Salt Water Pools Guide
Salt Water Pools
Salt Water Pools
Popularized in the United States during the 1980’s, salt water pools have continued to surge in popularity, with millions of salt pool systems now in operation.
A salt water pool is not a chlorine-free pool. Salt water pools create their own chlorine by passing slightly salty water through two electrically charged metal plates, called the Salt Cell.
Through electrolysis, Salt (NaCl) and water (H20), are converted into Chlorine (Cl2), Hydrogen (H2) and Sodium Hydroxide (NaOH), as the water passes through the energized salt cell.
When the chlorine molecule (hypochlorous acid, the same chemical produced by chlorine tablets and shock) is used up, the salt is converted back to NaCl, and the process can start again.
A salt water pool is not better than a chlorine pool – because it is a chlorine pool. Salt Pools create chlorine to kill bacteria and germs, the same chemical produced by tablets, liquid or granular chlorine.
Benefits of a Salt Water Pool
Salt water pool owners love the soft and silky fee’ of the water, due to the 3000 ppm of dissolved salt in the pool. 3500 ppm is point at which human taste buds can sense salt, so you may not taste it, but can feel the difference.
Salt water pools can often be easier to manage, as many salt system owners report reduced chloramine formation; combined chlorine molecules that smell bad and are eye irritants. Indeed, most users of salt systems report much less chlorine smell, in the water, or on their skin after swimming, and no more ‘red-eye’ swimmers. Some users also claim to have a more stable pH and alkalinity, with less frequent adjustment needed.
Salt water pools may be safer to operate, in that you have less contact with chorine products. In theory, you no longer have to buy, store, transport and handle chlorine products ever again! In practice however, many salt pool owners use pool shock for opening, closing or periodic shock treatments.
Pool tablets or shock can also be very handy in case of pump or filter problems, as chlorine is not produced unless water is flowing through the salt cell. They also can be needed during cold weather, as chlorine is not produced when water temperatures are below 60° F.
Setting Up a Salt Water Pool
Setting up a salt water pool is more than just pouring salt in the pool. Add salt without using a chlorine generator, and all you have is salty pool water.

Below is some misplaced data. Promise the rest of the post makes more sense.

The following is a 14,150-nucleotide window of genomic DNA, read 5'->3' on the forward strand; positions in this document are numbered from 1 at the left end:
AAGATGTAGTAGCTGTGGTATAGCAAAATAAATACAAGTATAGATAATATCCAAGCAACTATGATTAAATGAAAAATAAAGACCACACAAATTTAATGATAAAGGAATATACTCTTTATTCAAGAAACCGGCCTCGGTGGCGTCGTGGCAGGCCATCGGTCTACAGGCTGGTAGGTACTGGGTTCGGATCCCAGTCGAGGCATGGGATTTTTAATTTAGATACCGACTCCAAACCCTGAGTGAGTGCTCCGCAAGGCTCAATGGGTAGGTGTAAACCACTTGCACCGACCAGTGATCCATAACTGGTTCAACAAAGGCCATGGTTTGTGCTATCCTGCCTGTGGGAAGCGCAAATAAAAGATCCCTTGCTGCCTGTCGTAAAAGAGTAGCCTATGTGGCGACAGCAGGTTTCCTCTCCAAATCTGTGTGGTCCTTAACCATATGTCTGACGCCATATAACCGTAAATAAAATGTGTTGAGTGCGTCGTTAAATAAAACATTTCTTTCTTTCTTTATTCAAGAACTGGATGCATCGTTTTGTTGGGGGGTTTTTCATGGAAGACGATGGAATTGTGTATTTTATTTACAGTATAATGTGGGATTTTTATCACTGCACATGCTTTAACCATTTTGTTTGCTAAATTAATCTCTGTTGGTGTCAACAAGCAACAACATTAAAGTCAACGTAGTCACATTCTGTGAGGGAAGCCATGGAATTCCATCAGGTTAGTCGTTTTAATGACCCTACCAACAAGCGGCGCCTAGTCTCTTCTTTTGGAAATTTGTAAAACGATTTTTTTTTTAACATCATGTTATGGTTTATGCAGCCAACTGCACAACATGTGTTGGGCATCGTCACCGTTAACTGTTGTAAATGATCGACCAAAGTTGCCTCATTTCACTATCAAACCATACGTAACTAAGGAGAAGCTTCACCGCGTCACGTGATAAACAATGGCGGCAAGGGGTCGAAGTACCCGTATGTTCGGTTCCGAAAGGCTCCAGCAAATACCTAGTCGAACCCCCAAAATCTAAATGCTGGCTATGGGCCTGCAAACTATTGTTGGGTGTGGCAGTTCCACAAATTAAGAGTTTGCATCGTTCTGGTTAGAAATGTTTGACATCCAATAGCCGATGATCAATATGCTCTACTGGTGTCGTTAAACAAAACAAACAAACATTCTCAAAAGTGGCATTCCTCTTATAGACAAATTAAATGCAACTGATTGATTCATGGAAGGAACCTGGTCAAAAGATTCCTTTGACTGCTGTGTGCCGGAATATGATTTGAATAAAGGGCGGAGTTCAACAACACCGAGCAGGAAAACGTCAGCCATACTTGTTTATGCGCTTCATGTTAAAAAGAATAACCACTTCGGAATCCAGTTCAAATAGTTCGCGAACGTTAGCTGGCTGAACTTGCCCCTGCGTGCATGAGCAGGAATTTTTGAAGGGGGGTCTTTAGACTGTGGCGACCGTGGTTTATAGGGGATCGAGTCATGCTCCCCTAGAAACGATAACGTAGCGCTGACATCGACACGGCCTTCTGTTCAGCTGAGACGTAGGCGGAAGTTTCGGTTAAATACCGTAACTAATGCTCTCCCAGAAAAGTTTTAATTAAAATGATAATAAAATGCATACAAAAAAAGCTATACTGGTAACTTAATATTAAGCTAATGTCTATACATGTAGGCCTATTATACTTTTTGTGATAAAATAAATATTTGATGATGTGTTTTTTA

But essentially you do just pour salt into the pool, a lot of salt. How much salt to add to the pool? To reach the initial salt level recommended by the salt system manufacturer (usually 2400-3200 ppm), you will need to add about 200 lbs of pure pool grade salt (NaCl), per 10,000 gallons of water. Salt stays in the water, you only need annual boosters, to replace salt lost to backwashing or splashout.
Installing a salt chlorine generator is also fairly straight forward. Most inground salt systems have a wall mounted control box plugged into an electric outlet and an inline salt cell, plumbed into the return line. The control panel allows you to dial-in the desired amount of chlorine output, with indicators for water flow, temperature, and salt level. Salt chlorine generators for above ground pools often hang on the pool wall, or attach to the pool return for an even easier installation.
Turn on the chlorine generator, and if the water temperature is above 60° F, and water flow is sufficient, low voltage energy is applied to the salt cell, which begins to produce chlorine, until the chlorine output level is satisfied. Chlorine generators will turn themselves on and off as needed, to create a consistent chlorine level, but you still need to test your pool chlorine level, and adjust the output as needed.
Maintaining a Salt Water Pool
There is very little difference in the day to day maintenance – between salt pools and chlorine-tablet pools. The biggest difference is that you’re not opening a smelly chlorine bucket every week to fill the chemical feeder or floater. You still need to test and adjust your water balance and chlorine levels, you still need to use chlorine stabilizer, and may need other helper chemicals to maintain water quality.
There are some additional tasks that come with a salt water pool however. The energized plates of the salt cell attract calcium scale, which deposit upon the metal surfaces, reducing chlorine output, and eventually damaging the cell. Salt cells need to be cleaned regularly in a mild acid solution, to dissolve the scale. Advanced inground salt systems are self-cleaning, accomplished by reversing the polarity to the salt cell, and sloughing off the scale, which is carried away by the water.
Salt is a corrosive mineral, and can damage soft travertine stone or stainless steel surfaces used on pool ladders and pool lights. Over time, salty water dragged off by swimmers can pit or erode soft stone surfaces. Sealing surfaces around the pool, with regular cleaning for areas with low rainfall, can help protect soft surfaces from salt deposits. Pool ladders and lights and other stainless steel items in the pool can also lose their luster as salt slowly oxidizes the steel. Sacrificial zinc anodes can be used in the pool or skimmer, to draw attention away from other metal surfaces. Salt can also damage soft rubbers used in pump seals and o-rings. Salt-resistant pump shaft seals are available, and o-rings can be protected with pool lube.